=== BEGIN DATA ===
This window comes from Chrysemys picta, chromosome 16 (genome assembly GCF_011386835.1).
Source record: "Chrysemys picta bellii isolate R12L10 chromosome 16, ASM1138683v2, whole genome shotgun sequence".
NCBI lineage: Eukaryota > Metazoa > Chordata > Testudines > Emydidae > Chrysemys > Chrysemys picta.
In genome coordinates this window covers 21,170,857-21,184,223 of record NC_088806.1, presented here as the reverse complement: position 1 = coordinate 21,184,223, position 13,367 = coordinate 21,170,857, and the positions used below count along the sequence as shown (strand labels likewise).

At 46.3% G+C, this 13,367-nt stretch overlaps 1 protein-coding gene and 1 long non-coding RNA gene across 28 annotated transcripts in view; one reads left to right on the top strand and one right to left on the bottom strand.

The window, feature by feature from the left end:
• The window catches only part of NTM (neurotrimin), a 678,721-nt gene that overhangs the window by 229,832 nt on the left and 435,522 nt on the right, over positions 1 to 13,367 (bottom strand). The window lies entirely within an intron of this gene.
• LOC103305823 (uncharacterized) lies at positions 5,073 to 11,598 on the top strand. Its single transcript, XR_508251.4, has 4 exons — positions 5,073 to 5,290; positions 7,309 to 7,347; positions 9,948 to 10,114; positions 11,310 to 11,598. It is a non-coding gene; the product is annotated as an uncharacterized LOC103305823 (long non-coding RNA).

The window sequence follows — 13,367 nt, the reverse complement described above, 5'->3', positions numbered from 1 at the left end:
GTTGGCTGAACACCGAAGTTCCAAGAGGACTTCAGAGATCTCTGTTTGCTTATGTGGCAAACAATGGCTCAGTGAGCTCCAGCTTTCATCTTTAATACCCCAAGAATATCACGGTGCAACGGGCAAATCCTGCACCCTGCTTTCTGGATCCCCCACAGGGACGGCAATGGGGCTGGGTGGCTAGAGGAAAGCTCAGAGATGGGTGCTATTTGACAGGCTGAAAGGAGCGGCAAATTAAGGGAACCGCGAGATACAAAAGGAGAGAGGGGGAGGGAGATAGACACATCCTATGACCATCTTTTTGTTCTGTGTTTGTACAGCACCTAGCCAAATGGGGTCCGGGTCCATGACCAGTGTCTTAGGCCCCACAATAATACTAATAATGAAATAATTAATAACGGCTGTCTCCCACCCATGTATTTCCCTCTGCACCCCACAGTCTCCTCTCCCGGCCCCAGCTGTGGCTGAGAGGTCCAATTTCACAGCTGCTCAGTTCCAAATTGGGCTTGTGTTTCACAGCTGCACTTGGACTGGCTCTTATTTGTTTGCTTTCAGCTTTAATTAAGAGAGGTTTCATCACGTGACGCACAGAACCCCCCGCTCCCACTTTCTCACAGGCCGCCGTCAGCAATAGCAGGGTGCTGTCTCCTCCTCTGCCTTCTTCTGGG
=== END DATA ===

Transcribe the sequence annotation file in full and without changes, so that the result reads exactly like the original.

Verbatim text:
This window comes from Chrysemys picta, chromosome 16 (genome assembly GCF_011386835.1).
Source record: "Chrysemys picta bellii isolate R12L10 chromosome 16, ASM1138683v2, whole genome shotgun sequence".
NCBI lineage: Eukaryota > Metazoa > Chordata > Testudines > Emydidae > Chrysemys > Chrysemys picta.
In genome coordinates this window covers 21,170,857-21,184,223 of record NC_088806.1, presented here as the reverse complement: position 1 = coordinate 21,184,223, position 13,367 = coordinate 21,170,857, and the positions used below count along the sequence as shown (strand labels likewise).

At 46.3% G+C, this 13,367-nt stretch overlaps 1 protein-coding gene and 1 long non-coding RNA gene across 28 annotated transcripts in view; one reads left to right on the top strand and one right to left on the bottom strand.

The window, feature by feature from the left end:
• The window catches only part of NTM (neurotrimin), a 678,721-nt gene that overhangs the window by 229,832 nt on the left and 435,522 nt on the right, over positions 1 to 13,367 (bottom strand). The window lies entirely within an intron of this gene.
• LOC103305823 (uncharacterized) lies at positions 5,073 to 11,598 on the top strand. Its single transcript, XR_508251.4, has 4 exons — positions 5,073 to 5,290; positions 7,309 to 7,347; positions 9,948 to 10,114; positions 11,310 to 11,598. It is a non-coding gene; the product is annotated as an uncharacterized LOC103305823 (long non-coding RNA).

The window sequence follows — 13,367 nt, the reverse complement described above, 5'->3', positions numbered from 1 at the left end:
GTTGGCTGAACACCGAAGTTCCAAGAGGACTTCAGAGATCTCTGTTTGCTTATGTGGCAAACAATGGCTCAGTGAGCTCCAGCTTTCATCTTTAATACCCCAAGAATATCACGGTGCAACGGGCAAATCCTGCACCCTGCTTTCTGGATCCCCCACAGGGACGGCAATGGGGCTGGGTGGCTAGAGGAAAGCTCAGAGATGGGTGCTATTTGACAGGCTGAAAGGAGCGGCAAATTAAGGGAACCGCGAGATACAAAAGGAGAGAGGGGGAGGGAGATAGACACATCCTATGACCATCTTTTTGTTCTGTGTTTGTACAGCACCTAGCCAAATGGGGTCCGGGTCCATGACCAGTGTCTTAGGCCCCACAATAATACTAATAATGAAATAATTAATAACGGCTGTCTCCCACCCATGTATTTCCCTCTGCACCCCACAGTCTCCTCTCCCGGCCCCAGCTGTGGCTGAGAGGTCCAATTTCACAGCTGCTCAGTTCCAAATTGGGCTTGTGTTTCACAGCTGCACTTGGACTGGCTCTTATTTGTTTGCTTTCAGCTTTAATTAAGAGAGGTTTCATCACGTGACGCACAGAACCCCCCGCTCCCACTTTCTCACAGGCCGCCGTCAGCAATAGCAGGGTGCTGTCTCCTCCTCTGCCTTCTTCTGGG